Even as he sought to make clear that he does not have the power Trump seems to think he has, Pence also indicated to the president that he would keep studying the issue up until the final hours before the joint session of Congress begins at 1 p.m. Wednesday, according to the people briefed on their conversation.

One option being considered, according to a person close to Trump, was having Pence acknowledge the president’s claims about election fraud in some form during one or more of the Senate debates about the results from particular states before the certification. Pence will preside over those debates.

Trump has been cajoling Pence in public and private to find a way to use his role on Wednesday to give credence to his unfounded claims — rejected by the states and in scores of court cases and backed by no evidence — that the election was stolen from him through widespread fraud.

The president has told several people privately that he would rather lose with people thinking it was stolen from him than that he simply lost, according to people familiar with his remarks.

How much leeway Pence could have to interject his views or to stage manage the proceedings is a subject of debate among experts.

“The way Trump is phrasing it, there’s no merit,” said Edward B. Foley, director of the election law program at Ohio State University. “What Trump is asking for is control of the outcome that will lead to him being declared the president. That is definitely not within Pence’s power.”

But Foley said Pence would be able to add some “drama to the theater,” if he so chooses. As an example, Foley said the vice president could present “rival” packages of electoral votes for some states and force Congress to debate both simultaneously.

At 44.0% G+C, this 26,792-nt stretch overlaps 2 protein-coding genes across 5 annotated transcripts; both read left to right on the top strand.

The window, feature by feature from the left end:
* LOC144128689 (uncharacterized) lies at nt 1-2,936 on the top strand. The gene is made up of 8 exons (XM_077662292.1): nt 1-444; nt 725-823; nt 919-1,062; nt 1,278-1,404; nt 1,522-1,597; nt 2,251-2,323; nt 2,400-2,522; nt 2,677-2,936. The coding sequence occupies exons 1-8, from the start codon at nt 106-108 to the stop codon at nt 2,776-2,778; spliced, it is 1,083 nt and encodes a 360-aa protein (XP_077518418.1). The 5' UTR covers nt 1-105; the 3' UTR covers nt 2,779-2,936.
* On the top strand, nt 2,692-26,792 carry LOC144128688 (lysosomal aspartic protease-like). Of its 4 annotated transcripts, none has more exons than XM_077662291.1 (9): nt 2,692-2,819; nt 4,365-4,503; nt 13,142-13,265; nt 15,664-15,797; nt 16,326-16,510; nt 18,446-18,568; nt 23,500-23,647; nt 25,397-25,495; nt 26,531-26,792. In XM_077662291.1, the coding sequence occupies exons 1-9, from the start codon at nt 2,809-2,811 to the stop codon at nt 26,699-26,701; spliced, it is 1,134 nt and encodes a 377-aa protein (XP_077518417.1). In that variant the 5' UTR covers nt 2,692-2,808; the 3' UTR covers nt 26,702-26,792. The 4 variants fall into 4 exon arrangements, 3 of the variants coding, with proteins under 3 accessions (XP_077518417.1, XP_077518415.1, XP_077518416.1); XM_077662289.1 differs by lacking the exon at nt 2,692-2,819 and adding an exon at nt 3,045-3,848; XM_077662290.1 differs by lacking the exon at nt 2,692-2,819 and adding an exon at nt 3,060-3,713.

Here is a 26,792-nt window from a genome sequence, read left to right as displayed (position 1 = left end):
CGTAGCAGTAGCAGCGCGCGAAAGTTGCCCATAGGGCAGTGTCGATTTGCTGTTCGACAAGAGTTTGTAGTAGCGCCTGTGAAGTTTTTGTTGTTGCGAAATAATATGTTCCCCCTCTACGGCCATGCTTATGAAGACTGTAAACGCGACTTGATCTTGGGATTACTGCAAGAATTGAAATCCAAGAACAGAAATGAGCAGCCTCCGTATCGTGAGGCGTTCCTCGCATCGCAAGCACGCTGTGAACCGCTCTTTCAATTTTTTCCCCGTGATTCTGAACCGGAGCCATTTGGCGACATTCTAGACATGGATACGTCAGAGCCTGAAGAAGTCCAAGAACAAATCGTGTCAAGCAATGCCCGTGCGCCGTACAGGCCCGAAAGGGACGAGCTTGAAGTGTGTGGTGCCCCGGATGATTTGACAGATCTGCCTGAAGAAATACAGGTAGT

“We know the end result,” he said, “we just don’t know when we will get there or what procedure we will take to get there.”

In the days immediately after the election on Nov. 3, Trump was in shock but understood that he had lost, advisers said. But the more time that has passed, and the more that he has been enabled by a small group of people who have fed his belief that there is a mechanism to wipe away Biden’s win, the more invested in trying to reverse the outcome Trump has become.

Several allies of Pence said the vice president was getting mixed advice on what to do, and was desperate to find some middle ground.

One ally said that Pence would follow the rule of law, but that he was looking for a way to “thread the needle” so that his words were not played back on social media and used to ding Trump.

Another said that his advisers were being “realistic” about his options.

But some conceded that he would have benefited from telegraphing more aggressively over the past few days that he was not going to be able to rescue the president from defeat, rather than allowing suspense to build while attracting more attention to what they see as a no-win situation.

They said he could have also better explained to the public the ceremonial nature of the role rather than giving hope to Trump supporters like he did Monday in Georgia when he said that “we will have our day come Wednesday.”

“He’s not going to unilaterally step in and make a decision,” said David McIntosh, the president of the anti-tax Club for Growth and a friend of Pence’s. “He’ll let the Senate consider it, and if they certify it, there’s no way he as the president of the Senate is going to change that decision.”